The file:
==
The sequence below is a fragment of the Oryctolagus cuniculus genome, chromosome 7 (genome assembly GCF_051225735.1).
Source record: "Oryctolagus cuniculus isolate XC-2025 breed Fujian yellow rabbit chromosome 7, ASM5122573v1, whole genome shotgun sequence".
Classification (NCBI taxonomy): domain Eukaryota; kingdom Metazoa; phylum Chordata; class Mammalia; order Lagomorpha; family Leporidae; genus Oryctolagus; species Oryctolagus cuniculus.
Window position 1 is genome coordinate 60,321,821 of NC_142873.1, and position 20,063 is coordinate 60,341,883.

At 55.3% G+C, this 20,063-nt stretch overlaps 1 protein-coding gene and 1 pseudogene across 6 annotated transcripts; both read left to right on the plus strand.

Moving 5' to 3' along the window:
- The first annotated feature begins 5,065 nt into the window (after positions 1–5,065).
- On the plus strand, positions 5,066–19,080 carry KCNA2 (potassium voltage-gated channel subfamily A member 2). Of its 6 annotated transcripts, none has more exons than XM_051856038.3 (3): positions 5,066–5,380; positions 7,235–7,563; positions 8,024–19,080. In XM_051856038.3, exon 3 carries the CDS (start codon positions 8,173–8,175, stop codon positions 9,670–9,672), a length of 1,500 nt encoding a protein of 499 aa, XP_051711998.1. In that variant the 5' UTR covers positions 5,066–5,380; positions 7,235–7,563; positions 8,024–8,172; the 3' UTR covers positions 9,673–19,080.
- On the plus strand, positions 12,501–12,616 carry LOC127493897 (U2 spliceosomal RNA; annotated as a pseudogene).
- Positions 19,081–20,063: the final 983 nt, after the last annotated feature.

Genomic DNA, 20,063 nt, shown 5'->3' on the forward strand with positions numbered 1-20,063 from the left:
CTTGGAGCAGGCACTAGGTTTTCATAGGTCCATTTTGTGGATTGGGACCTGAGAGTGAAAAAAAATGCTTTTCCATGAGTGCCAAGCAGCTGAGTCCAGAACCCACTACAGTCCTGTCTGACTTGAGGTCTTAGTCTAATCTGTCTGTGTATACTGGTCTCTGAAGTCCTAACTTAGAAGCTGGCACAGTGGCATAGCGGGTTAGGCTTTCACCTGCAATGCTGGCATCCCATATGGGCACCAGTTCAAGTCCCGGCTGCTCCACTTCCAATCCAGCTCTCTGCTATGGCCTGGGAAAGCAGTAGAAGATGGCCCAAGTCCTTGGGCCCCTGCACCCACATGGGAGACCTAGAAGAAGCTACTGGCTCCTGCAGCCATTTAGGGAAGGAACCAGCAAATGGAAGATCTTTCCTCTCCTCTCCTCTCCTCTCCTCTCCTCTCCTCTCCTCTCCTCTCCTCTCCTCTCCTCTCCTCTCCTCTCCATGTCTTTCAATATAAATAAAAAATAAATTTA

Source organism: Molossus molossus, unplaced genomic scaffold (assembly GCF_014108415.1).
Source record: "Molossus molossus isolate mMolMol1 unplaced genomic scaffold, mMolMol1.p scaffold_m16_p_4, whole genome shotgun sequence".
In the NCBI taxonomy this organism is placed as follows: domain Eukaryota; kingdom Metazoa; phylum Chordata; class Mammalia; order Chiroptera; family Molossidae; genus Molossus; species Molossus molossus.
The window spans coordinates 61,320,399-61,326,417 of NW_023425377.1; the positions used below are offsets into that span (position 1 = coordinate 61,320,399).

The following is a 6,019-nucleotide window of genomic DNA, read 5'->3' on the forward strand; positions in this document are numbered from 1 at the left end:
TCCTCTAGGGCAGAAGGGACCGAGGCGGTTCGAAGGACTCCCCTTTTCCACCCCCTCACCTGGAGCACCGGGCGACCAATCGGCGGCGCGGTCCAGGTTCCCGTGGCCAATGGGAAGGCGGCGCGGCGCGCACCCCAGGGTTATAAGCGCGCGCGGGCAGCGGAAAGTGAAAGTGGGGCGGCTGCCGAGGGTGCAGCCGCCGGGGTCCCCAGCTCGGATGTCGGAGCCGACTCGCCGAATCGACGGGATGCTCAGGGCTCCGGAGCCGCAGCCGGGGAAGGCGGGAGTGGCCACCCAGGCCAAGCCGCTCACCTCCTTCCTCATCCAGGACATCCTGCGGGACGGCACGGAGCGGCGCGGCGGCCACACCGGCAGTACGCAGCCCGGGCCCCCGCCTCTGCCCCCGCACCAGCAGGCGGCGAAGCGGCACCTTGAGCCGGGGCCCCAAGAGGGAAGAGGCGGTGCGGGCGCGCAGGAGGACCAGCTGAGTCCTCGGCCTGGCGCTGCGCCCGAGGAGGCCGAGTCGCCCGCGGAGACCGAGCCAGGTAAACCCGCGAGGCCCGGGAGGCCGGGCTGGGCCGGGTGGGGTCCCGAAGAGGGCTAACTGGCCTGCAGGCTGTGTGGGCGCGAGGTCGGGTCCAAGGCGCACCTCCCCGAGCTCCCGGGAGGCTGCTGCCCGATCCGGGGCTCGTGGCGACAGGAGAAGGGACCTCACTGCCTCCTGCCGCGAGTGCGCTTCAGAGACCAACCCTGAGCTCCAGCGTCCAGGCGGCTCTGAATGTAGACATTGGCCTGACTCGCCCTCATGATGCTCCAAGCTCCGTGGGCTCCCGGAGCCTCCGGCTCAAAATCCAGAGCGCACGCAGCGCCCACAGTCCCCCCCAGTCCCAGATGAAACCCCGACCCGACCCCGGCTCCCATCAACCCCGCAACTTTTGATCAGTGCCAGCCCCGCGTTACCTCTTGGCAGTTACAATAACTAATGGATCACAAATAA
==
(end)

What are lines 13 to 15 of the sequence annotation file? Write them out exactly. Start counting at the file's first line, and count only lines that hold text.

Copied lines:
Source organism: Molossus molossus, unplaced genomic scaffold (assembly GCF_014108415.1).
Source record: "Molossus molossus isolate mMolMol1 unplaced genomic scaffold, mMolMol1.p scaffold_m16_p_4, whole genome shotgun sequence".
In the NCBI taxonomy this organism is placed as follows: domain Eukaryota; kingdom Metazoa; phylum Chordata; class Mammalia; order Chiroptera; family Molossidae; genus Molossus; species Molossus molossus.